It is a battle that has been called “the Stalingrad of the East”, but a more accurate description might be“India’s forgotten battle of World War II”. The Battle of Kohima, which was fought between British/Imperial and Japanese troops during 4 April through 6 June of 1944, according to author Mmhonlümo Kikon, “shaped world history”. It marked the end of Japan’s effort to invade India and join forces with the Indian independence forces against the British Raj. Kohima, Kikon writes, “saved the British empire and the Allied forces from defeat and brought them out from the jaws of death into an uncertain glory carved into their history books.”
Knowledge is power. This is a statement often made to reinforce the relentless pursuit of data, information and know-how to get ahead in business and technology. Scholarship or studiousness is seen as a virtue that can give one an edge over the others in the face of tough competition. With such a celebration of knowledge, it appears that anything can be legitimized if it is connected with knowledge creation or dissemination. In The East India Company and the Politics of Knowledge, Joshua Ehrlich examines a much stronger, to the point of being literal, historical connection between knowledge and power.
The story of the British Empire in India is not about battles and conquests alone. There were quite a number of cases in which the East India Company maintained a grip over individual kingdoms through what roughly translates into rule by proxy. This other side of the story of the consolidation of the Empire is that of Residency, the institution that operated through the deputation of a British official, generally an army official, to kingdoms such as Hyderabad, Mysore, Pune and so on.
Adoniram Judson was the 19th-century version of an American celebrity. Americans flocked to listen to his tales of being one of the first missionaries to enter the Kingdom of Burma. Americans wanted to hear of his mission in the Buddhist kingdom; Judson was reportedly uncomfortable with the attention.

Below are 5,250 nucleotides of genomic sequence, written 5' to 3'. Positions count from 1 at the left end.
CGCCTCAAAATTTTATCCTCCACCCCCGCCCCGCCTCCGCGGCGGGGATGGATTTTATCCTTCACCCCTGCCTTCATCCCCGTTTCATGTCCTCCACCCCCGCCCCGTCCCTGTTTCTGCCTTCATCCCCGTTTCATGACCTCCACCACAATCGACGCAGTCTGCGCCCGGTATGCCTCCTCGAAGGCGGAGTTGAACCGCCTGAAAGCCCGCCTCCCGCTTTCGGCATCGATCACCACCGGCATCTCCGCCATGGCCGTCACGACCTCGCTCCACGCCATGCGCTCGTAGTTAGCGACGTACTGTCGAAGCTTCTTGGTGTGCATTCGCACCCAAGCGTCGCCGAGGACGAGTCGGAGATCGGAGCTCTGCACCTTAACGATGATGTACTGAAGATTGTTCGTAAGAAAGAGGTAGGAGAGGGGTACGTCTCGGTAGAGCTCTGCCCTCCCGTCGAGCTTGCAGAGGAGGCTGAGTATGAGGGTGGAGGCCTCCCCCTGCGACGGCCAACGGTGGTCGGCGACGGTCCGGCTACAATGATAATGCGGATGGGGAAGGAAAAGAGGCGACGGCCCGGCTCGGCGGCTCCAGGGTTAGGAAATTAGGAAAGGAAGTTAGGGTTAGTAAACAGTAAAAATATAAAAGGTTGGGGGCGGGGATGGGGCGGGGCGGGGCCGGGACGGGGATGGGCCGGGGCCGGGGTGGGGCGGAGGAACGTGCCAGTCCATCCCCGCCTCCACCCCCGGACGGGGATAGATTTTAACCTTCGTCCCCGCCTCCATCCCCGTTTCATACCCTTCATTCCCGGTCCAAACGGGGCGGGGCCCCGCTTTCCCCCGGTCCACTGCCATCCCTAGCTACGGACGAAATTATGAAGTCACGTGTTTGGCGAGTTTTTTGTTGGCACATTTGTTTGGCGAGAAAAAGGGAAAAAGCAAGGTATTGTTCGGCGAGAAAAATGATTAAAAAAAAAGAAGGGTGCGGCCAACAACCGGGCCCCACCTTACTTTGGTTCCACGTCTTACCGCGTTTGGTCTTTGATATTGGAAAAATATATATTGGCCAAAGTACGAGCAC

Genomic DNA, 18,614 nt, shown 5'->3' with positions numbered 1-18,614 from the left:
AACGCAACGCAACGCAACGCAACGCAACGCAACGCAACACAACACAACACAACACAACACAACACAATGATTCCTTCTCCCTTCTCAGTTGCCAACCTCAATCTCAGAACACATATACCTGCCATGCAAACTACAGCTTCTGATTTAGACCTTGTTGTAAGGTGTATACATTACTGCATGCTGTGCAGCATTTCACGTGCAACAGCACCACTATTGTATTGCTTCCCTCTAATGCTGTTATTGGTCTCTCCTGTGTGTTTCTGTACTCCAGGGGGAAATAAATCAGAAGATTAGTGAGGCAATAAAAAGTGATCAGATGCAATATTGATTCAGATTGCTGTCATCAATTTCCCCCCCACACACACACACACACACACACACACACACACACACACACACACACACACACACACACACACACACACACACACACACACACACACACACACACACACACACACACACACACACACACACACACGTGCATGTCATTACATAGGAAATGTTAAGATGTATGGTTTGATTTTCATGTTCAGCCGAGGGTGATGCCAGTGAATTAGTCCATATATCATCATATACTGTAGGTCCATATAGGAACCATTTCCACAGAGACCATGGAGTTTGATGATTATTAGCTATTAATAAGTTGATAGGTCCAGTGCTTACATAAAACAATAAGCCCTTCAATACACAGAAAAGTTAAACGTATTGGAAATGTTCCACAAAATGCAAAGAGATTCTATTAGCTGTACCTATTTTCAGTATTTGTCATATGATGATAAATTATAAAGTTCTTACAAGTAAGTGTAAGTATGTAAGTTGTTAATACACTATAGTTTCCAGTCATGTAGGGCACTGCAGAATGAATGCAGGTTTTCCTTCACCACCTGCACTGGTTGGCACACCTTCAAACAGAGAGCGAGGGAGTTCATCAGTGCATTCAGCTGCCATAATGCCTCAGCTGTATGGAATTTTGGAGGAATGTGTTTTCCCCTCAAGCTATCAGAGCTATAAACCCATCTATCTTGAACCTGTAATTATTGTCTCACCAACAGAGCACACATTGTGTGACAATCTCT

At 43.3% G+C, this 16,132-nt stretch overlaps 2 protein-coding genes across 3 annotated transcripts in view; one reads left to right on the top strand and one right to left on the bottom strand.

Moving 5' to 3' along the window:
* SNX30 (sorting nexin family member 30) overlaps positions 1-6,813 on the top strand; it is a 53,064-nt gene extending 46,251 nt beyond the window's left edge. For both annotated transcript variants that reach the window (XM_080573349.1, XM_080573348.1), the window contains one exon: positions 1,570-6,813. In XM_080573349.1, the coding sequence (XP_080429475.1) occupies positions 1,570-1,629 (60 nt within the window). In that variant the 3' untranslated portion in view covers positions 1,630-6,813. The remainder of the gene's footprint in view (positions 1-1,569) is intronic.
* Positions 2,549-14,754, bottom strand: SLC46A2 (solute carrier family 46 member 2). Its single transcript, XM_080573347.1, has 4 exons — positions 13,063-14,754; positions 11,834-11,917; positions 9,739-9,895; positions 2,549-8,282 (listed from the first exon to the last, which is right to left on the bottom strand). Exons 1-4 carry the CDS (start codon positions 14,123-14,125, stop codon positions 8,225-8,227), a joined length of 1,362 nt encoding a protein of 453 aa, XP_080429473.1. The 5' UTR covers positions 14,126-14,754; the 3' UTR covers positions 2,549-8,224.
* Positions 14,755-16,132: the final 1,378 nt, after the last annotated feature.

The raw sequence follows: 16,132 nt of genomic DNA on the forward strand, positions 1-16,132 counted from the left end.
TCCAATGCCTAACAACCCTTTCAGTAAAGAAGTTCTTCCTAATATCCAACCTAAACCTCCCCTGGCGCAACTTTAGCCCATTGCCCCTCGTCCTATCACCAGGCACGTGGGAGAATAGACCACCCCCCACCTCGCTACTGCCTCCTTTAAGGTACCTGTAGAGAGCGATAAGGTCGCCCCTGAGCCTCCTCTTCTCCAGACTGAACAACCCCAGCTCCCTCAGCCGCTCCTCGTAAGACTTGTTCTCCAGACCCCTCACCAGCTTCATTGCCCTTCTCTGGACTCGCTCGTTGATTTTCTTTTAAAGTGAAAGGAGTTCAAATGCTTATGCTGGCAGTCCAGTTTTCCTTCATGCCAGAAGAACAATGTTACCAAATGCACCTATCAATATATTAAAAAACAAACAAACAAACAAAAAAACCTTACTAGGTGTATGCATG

It is easy to forget, in the linear narrative of the British Raj leading to an independent India, that there were other, albeit much smaller, bits that hung on as colonies of other European countries (let’s not call them “powers”) for some time longer. One of these, the most venerable, dating back almost five centuries to 1510, was Goa. The succinctly titled Goa, 1961 tells the story of India’s forceful expulsion of the Portuguese, focusing in considerable detail on the year it happened.
The impact of missionaries around the world has been widely condemned by anthropologists, historians and medical professionals. They have been accused of suppressing indigenous languages, religious and social practice, disrupting countries’ social fabrics and prohibiting contraception. Moreover, missionaries were, on the whole, stalwart defenders of European colonialism. However, that does not mean they are unworthy of nuanced academic study, indeed given the immense socio-political and religious change they have fostered, academic engagement is crucial to understanding the outcomes of their activity.
While most of the now common histories of the East India Company (EIC) and British India discuss the politics, conflict or culture of empire, Rosie Llewellyn-Jones’s Empire Building: The Construction of British India, 1690-1860 focuses on the physical construction of British India through the buildings that were constructed, the background to their design, the political and economic constraints that shaped their design and how these colonial constructions influenced India’s society, economy and polity.